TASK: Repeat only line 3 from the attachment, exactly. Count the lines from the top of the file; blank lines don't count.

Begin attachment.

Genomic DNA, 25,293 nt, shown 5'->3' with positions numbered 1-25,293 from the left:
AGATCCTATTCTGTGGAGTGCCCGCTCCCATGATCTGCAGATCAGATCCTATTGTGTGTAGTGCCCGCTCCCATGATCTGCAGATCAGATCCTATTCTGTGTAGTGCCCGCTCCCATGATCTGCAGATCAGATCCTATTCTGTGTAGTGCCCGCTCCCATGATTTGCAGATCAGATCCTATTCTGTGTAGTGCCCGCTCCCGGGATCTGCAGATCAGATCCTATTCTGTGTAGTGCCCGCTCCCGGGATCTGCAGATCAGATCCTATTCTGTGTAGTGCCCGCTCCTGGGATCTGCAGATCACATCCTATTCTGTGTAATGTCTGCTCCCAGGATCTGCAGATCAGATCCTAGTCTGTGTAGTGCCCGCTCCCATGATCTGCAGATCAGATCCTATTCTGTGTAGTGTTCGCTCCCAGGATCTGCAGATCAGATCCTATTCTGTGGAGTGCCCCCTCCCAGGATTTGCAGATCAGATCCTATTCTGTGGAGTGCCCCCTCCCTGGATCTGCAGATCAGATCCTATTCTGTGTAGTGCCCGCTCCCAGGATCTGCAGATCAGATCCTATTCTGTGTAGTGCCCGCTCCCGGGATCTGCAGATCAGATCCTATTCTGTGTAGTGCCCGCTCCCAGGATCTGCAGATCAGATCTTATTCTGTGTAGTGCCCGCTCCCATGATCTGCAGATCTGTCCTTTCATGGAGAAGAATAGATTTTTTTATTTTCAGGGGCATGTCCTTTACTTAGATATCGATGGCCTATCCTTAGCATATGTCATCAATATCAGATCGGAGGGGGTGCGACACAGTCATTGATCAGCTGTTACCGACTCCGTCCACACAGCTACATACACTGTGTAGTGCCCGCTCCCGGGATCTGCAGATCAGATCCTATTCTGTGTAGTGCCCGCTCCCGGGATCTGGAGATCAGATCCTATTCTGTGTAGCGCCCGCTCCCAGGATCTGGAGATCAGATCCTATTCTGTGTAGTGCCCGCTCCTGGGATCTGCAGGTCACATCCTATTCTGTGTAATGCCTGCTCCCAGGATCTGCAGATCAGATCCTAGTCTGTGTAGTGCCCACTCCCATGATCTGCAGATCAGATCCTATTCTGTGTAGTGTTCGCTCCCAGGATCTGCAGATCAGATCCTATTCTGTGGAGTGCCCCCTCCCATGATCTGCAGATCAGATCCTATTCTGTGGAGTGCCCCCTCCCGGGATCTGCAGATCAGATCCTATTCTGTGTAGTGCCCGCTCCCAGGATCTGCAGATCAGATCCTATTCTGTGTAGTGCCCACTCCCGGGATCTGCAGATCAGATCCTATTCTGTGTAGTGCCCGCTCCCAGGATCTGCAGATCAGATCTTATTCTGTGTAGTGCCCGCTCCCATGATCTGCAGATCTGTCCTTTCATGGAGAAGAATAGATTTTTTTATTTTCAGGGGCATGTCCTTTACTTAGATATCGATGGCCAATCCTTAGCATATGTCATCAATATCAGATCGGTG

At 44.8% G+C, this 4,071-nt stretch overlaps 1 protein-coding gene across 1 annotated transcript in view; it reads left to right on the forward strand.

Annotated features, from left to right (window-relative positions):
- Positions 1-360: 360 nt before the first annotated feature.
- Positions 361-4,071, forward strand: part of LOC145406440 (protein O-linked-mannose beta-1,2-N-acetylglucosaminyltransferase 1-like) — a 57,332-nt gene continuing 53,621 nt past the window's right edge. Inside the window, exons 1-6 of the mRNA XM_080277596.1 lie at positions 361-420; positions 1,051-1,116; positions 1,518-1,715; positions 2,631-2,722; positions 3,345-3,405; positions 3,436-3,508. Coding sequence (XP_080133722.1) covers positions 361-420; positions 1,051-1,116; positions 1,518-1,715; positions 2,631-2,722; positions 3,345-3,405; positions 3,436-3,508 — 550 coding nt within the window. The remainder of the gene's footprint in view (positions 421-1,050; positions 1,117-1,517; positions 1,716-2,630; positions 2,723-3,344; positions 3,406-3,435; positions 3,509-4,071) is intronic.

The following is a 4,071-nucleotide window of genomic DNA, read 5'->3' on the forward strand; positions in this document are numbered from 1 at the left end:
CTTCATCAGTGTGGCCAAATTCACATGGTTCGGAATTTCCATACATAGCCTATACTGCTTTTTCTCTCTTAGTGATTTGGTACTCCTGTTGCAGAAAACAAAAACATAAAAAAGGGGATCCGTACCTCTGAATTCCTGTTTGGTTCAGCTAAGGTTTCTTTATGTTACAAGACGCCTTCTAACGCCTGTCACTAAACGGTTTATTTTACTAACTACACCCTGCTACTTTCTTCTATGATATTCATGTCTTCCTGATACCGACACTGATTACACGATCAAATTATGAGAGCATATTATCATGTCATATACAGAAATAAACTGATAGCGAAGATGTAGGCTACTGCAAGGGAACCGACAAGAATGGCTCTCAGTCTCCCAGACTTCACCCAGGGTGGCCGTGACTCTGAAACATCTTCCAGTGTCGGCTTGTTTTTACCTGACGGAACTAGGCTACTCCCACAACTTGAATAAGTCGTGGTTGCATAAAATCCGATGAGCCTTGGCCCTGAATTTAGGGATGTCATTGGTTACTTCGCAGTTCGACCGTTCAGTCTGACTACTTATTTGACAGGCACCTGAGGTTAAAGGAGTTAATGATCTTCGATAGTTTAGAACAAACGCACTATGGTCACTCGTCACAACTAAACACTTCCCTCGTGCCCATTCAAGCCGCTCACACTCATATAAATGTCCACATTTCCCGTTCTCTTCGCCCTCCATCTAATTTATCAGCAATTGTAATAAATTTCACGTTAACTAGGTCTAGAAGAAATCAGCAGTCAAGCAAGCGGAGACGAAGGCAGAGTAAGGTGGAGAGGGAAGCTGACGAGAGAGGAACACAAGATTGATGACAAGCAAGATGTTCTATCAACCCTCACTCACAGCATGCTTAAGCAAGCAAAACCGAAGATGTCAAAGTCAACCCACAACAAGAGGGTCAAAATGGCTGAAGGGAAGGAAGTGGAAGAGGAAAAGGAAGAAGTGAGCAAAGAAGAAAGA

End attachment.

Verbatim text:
At 44.8% G+C, this 4,071-nt stretch overlaps 1 protein-coding gene across 1 annotated transcript in view; it reads left to right on the forward strand.